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Optics Express

  • Editor: Andrew M. Weiner
  • Vol. 21, Iss. 22 — Nov. 4, 2013
  • pp: 26806–26811
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Multi-mode interferometer-based twist sensor with low temperature sensitivity employing square coreless fibers

Binbin Song, Yinping Miao, Wei Lin, Hao Zhang, Jixuan Wu, and Bo Liu  »View Author Affiliations


Optics Express, Vol. 21, Issue 22, pp. 26806-26811 (2013)
http://dx.doi.org/10.1364/OE.21.026806


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Abstract

An all-fiber twist sensor based on multimode interferometer (MMI) has been proposed and fabricated by splicing both ends of a section of square no-core fiber (NCF) with a single mode fiber. We have investigated the transmission spectral characteristics of the square fiber under different applied twisting angles. Within a torsion angle range of -360°~360°, the wavelength and transmission sensitivities are 1.28615nm/(rad × m−1) and 0.11863%/ (rad × m−1), respectively. Moreover due to the trivial thermal expansion coefficient of pure silica fiber, the proposed twist sensor has a low temperature sensitivity, which is desirable to solve the temperature cross sensitivity.

© 2013 Optical Society of America

1. Introduction

Currently, security monitoring in civil engineering applications, such as bridges, buildings, many other civil structures, has been an important and indispensable subject. Generally, the studies on structural health status are almost focused on several physical parameters including bend, axial stress, transverse load, temperature, twist and so on. Twist is one of the most important mechanical parameters for security monitoring of buildings. And accordingly, various twist sensors have been developed before. Traditional twist sensors such as optical encoders and magnetic sensors [1

1. V. Lemarquand, “Synthesis study of magnetic torque sensors,” IEEE Trans. Magn. 35(6), 4503–4510 (1999). [CrossRef]

] always have a large size, which is hardly compatible with building structures. Recently, fiber-based torsion sensors have been widely applied in the civil engineering owing to their excellent advantages such as strong flexible, compact structure, ease of integration, and strong resistance to environmental interferences.

A variety of optical torsion sensors have been reported utilizing different fiber devices, which could be classified into the ones elastic beams or without elastic beams. On the one hand, when a twist is applied to the fiber which is firmly bonded to the surface of elastic beam, the center of rotation shaft is not along the fiber axis, but along the elastic beam axis [2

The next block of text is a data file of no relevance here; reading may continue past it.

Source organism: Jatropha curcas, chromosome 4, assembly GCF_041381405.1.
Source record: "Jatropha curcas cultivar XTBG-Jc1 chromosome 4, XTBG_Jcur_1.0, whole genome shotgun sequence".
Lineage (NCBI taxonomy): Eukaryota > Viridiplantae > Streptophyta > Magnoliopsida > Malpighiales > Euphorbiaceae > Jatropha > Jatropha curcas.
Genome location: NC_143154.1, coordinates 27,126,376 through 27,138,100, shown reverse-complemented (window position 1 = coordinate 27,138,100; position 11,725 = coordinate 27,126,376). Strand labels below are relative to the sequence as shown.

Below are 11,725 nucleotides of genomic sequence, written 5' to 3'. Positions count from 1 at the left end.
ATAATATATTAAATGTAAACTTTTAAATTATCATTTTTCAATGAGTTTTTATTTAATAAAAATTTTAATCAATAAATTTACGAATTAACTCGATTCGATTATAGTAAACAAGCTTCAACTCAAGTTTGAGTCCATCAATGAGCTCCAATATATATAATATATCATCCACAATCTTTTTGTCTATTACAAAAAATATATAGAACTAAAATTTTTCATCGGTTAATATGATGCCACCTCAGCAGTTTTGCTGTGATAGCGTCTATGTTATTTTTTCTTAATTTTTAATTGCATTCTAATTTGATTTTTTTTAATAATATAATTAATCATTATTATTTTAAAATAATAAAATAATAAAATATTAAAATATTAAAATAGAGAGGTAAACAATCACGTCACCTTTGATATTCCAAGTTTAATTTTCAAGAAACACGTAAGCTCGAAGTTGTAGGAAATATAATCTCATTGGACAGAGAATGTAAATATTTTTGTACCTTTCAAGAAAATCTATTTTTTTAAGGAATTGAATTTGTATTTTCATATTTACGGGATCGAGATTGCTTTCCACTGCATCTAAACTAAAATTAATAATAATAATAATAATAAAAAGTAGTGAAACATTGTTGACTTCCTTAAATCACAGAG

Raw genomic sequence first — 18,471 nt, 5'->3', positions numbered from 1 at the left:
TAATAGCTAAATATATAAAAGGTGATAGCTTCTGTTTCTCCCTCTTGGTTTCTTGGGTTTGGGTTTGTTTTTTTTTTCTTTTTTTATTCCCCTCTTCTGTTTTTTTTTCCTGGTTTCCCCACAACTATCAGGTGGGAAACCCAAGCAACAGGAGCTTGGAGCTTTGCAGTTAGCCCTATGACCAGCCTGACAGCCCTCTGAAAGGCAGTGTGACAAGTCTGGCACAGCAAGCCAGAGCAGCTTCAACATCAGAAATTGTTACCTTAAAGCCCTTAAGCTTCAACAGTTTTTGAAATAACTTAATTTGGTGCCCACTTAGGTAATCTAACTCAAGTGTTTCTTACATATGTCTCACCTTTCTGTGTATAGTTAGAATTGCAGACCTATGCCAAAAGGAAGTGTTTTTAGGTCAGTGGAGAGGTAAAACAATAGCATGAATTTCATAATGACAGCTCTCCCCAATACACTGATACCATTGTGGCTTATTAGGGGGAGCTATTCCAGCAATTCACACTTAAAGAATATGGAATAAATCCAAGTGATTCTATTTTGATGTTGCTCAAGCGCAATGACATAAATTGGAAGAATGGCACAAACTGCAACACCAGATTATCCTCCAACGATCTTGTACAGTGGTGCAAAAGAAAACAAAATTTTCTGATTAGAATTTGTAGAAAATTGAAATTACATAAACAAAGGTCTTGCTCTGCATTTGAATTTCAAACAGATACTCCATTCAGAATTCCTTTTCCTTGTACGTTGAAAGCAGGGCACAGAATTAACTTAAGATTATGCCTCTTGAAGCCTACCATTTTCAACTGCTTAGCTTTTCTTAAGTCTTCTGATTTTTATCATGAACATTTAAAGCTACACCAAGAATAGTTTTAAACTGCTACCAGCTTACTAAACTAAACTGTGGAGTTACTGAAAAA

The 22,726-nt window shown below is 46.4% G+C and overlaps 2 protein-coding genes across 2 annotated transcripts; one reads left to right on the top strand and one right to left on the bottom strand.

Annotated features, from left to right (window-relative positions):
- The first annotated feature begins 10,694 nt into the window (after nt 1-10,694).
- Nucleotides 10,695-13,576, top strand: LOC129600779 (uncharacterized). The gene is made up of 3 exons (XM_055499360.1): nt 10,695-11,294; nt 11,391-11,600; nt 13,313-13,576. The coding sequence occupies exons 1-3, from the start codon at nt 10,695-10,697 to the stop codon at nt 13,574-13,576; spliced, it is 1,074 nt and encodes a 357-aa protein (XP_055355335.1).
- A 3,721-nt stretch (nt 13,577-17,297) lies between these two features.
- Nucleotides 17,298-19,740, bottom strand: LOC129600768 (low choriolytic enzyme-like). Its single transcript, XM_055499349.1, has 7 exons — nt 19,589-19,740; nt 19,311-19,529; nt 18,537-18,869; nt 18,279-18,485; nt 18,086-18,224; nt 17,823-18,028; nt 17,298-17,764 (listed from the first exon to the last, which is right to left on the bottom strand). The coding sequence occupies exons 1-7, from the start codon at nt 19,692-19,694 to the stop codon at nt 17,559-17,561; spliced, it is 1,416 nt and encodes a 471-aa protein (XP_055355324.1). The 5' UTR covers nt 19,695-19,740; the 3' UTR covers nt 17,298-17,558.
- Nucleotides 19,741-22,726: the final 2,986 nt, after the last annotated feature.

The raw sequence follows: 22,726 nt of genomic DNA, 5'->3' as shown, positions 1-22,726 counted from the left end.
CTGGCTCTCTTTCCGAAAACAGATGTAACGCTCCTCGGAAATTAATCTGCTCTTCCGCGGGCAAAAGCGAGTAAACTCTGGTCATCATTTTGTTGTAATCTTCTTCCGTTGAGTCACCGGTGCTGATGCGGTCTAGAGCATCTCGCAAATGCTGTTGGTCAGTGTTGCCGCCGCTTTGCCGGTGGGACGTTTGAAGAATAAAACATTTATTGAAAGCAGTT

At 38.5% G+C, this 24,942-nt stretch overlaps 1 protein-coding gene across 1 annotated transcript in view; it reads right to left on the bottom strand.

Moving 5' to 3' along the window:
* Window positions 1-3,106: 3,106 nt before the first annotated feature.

2. W. G. Zhang, G. Y. Kai, X. Y. Dong, S. Z. Yuan, and Q. D. Zhao, “Temperature-independent FBG-type torsion sensor based on combinatorial torsion beam,” IEEE Photon. Technol. Lett. 14(8), 1154–1156 (2002). [CrossRef]

], and in this case the relationship between resonance wavelength shift Δλ and strain ɛ along the fiber axis could be used for sensing purposes. However, the indirect measurement method would produce a larger error and impose some limit on the angle measurement range. On the other hand, the torsion shaft of twist sensor without elastic beams is along the fiber axis. Conventional fiber-optic torsion sensors based on LPFGs fabricated by UV radiation or corrugated structures [3

3. D. A. Gonzalez, C. Jauregui, A. Quintela, F. J. Madruga, P. Marquez, and J. M. Lopez-Higuera, “Torsion-induced effects on UV long-period fiber gratings,” In Second European Workshop on Optical Fibre Sensors. International Society for Optics and Photonics. (192–195) (2004). [CrossRef]

,4

4. C. Y. Lin, L. A. Wang, and G. W. Chern, “Corrugated long-period fiber gratings as strain, torsion, and bending sensors,” J. Lightwave Technol. 19(8), 1159–1168 (2001). [CrossRef]

], CO2 radiation and electric arc [5

5. Y. P. Wang, J. P. Chen, and Y. J. Rao, “Torsion characteristics of long period fiber gratings induced by high-frequency laser pulses,” J. Opt. Soc. Am. B 22(6), 1167–1172 (2005). [CrossRef]

], and mechanical [6

6. J. Y. Cho, J. H. Lim, and K. S. Lee, “Optical fiber twist sensor with two orthogonally oriented mechanically induced long-period grating sections,” IEEE Photon. Technol. Lett. 17(2), 453–455 (2005). [CrossRef]

8

8. O. V. Ivanov, “Propagation and coupling of hybrid modes in twisted fibers,” J. Opt. Soc. Am. A 22(4), 716–723 (2005). [CrossRef] [PubMed]

] were reported, the unsymmetrical distribution of refractive index change induced by the photoabsorption or thermal damage in the cladding or core region of the optical fiber results in many unique torsion characteristics [9

9. Y. J. Rao, Y. P. Wang, Z. L. Ran, and T. Zhu, “Novel fiber-optic sensors based on long-period fiber gratings written by high-frequency CO2 laser pulses,” J. Lightwave Technol. 21(5), 1320–1327 (2003). [CrossRef]

]. However, LPFGs present cross sensitivities between different physical parameters such as temperature, strain, pressure, refractive index, load, and so on [10

10. V. Bhatia and A. M. Vengsarkar, “Optical fiber long-period grating sensors,” Opt. Lett. 21(9), 692–694 (1996). [CrossRef] [PubMed]

]. Utilizing the birefringence property of titled fiber Bragg grating (TFBG) and retroreflection capability of FBG, the twist sensors based on tilted fiber gratings [11